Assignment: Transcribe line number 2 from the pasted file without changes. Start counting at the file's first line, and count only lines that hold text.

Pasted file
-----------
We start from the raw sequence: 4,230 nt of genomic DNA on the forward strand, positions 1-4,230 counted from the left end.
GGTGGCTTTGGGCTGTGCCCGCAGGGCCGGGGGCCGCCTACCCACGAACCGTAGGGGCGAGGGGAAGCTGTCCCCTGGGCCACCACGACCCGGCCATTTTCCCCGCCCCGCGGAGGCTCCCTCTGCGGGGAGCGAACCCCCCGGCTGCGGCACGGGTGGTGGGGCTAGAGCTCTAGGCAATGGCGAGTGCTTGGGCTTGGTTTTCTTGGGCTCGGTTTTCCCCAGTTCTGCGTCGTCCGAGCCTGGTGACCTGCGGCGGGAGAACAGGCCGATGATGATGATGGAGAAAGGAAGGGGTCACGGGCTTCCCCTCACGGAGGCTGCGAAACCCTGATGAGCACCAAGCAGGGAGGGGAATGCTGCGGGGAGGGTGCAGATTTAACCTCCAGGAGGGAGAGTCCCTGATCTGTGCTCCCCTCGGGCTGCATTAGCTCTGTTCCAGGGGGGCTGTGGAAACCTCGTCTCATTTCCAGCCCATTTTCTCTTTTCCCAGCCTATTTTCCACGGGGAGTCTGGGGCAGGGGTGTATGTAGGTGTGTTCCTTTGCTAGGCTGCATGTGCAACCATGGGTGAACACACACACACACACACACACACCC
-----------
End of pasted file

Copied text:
GGTGGCTTTGGGCTGTGCCCGCAGGGCCGGGGGCCGCCTACCCACGAACCGTAGGGGCGAGGGGAAGCTGTCCCCTGGGCCACCACGACCCGGCCATTTTCCCCGCCCCGCGGAGGCTCCCTCTGCGGGGAGCGAACCCCCCGGCTGCGGCACGGGTGGTGGGGCTAGAGCTCTAGGCAATGGCGAGTGCTTGGGCTTGGTTTTCTTGGGCTCGGTTTTCCCCAGTTCTGCGTCGTCCGAGCCTGGTGACCTGCGGCGGGAGAACAGGCCGATGATGATGATGGAGAAAGGAAGGGGTCACGGGCTTCCCCTCACGGAGGCTGCGAAACCCTGATGAGCACCAAGCAGGGAGGGGAATGCTGCGGGGAGGGTGCAGATTTAACCTCCAGGAGGGAGAGTCCCTGATCTGTGCTCCCCTCGGGCTGCATTAGCTCTGTTCCAGGGGGGCTGTGGAAACCTCGTCTCATTTCCAGCCCATTTTCTCTTTTCCCAGCCTATTTTCCACGGGGAGTCTGGGGCAGGGGTGTATGTAGGTGTGTTCCTTTGCTAGGCTGCATGTGCAACCATGGGTGAACACACACACACACACACACACACCC